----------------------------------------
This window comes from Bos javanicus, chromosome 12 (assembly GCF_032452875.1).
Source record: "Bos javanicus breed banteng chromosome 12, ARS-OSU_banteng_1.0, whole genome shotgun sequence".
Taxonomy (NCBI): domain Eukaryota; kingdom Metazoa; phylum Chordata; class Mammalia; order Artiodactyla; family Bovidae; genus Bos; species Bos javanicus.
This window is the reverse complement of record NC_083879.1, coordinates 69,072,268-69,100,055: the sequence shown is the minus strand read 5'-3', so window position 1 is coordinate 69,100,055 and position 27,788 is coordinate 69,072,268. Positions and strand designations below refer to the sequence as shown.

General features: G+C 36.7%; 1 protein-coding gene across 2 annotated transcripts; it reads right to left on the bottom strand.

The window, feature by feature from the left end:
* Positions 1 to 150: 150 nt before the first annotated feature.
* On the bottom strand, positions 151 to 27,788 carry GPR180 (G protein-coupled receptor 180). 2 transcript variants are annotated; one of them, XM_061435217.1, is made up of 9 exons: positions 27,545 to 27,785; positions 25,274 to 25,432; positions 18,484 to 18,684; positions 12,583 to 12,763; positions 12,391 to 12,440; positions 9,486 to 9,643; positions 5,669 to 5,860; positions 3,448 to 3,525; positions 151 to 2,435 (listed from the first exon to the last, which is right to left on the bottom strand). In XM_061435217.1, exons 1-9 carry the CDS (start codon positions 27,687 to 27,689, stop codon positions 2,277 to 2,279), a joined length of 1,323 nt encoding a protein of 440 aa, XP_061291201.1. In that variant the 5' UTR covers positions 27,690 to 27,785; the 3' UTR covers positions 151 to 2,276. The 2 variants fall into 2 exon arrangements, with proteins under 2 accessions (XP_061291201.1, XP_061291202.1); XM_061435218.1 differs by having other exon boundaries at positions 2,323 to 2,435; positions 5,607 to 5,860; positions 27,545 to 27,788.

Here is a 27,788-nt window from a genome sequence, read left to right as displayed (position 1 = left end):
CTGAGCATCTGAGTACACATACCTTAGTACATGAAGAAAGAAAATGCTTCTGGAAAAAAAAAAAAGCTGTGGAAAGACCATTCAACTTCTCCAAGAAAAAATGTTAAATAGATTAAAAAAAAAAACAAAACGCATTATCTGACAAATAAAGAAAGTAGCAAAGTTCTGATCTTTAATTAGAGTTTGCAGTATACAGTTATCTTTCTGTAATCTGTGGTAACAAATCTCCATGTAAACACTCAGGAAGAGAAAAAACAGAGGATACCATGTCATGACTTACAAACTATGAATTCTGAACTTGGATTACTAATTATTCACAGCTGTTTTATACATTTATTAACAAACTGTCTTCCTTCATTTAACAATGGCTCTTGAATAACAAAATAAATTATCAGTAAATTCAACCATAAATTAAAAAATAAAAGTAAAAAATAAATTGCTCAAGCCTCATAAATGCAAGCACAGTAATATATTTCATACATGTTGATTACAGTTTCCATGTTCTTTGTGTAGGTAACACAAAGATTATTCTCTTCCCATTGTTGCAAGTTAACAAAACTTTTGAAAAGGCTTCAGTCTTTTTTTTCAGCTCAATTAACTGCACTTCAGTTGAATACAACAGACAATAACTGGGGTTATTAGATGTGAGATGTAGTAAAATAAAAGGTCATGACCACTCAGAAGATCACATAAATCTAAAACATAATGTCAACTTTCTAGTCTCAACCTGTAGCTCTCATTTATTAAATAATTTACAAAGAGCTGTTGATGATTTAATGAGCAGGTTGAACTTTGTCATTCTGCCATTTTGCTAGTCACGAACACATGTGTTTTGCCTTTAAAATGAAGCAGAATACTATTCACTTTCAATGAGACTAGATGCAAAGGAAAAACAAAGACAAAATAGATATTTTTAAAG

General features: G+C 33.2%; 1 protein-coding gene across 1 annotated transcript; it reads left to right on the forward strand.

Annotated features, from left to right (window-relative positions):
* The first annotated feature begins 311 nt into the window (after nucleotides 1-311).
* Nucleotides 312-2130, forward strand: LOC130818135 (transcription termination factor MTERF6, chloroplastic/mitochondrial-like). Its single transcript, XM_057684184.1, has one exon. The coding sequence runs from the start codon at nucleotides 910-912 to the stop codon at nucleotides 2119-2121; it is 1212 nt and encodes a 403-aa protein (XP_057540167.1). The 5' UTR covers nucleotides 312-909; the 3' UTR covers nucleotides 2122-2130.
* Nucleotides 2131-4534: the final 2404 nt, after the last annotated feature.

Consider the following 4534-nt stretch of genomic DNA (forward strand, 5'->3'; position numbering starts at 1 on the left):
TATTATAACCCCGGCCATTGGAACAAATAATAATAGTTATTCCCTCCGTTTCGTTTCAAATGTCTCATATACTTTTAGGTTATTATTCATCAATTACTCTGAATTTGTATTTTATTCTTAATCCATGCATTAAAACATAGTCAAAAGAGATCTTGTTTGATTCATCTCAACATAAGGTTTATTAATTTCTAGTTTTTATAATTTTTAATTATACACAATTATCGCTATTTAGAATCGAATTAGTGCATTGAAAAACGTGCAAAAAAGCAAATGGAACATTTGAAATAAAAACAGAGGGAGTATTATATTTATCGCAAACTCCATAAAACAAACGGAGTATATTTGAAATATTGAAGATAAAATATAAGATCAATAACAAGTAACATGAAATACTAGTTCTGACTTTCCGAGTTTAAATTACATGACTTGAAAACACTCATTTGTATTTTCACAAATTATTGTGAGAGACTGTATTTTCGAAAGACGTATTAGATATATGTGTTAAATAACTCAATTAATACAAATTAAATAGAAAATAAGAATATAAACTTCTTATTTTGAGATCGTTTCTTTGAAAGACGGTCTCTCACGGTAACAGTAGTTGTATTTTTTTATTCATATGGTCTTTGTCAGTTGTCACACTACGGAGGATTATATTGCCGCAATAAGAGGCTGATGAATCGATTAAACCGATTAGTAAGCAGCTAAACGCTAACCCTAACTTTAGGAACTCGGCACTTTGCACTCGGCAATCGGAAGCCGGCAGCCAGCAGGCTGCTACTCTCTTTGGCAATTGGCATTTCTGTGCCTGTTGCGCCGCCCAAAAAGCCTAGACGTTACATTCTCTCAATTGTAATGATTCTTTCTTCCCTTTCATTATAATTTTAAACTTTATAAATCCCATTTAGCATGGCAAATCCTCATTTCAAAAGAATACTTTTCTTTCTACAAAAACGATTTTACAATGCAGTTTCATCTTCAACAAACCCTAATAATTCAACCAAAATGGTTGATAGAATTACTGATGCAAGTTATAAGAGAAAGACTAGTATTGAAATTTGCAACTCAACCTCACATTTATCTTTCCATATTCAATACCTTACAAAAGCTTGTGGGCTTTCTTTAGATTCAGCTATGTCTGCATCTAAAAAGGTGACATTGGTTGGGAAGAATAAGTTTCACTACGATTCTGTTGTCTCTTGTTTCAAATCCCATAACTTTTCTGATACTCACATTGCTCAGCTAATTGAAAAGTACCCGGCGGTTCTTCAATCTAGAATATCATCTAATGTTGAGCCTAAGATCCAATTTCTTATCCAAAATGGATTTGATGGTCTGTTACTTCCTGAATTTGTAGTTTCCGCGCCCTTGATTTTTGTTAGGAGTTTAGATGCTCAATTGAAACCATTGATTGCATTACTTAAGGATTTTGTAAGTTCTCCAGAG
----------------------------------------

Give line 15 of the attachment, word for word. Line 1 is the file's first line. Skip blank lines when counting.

* Nucleotides 2131-4534: the final 2404 nt, after the last annotated feature.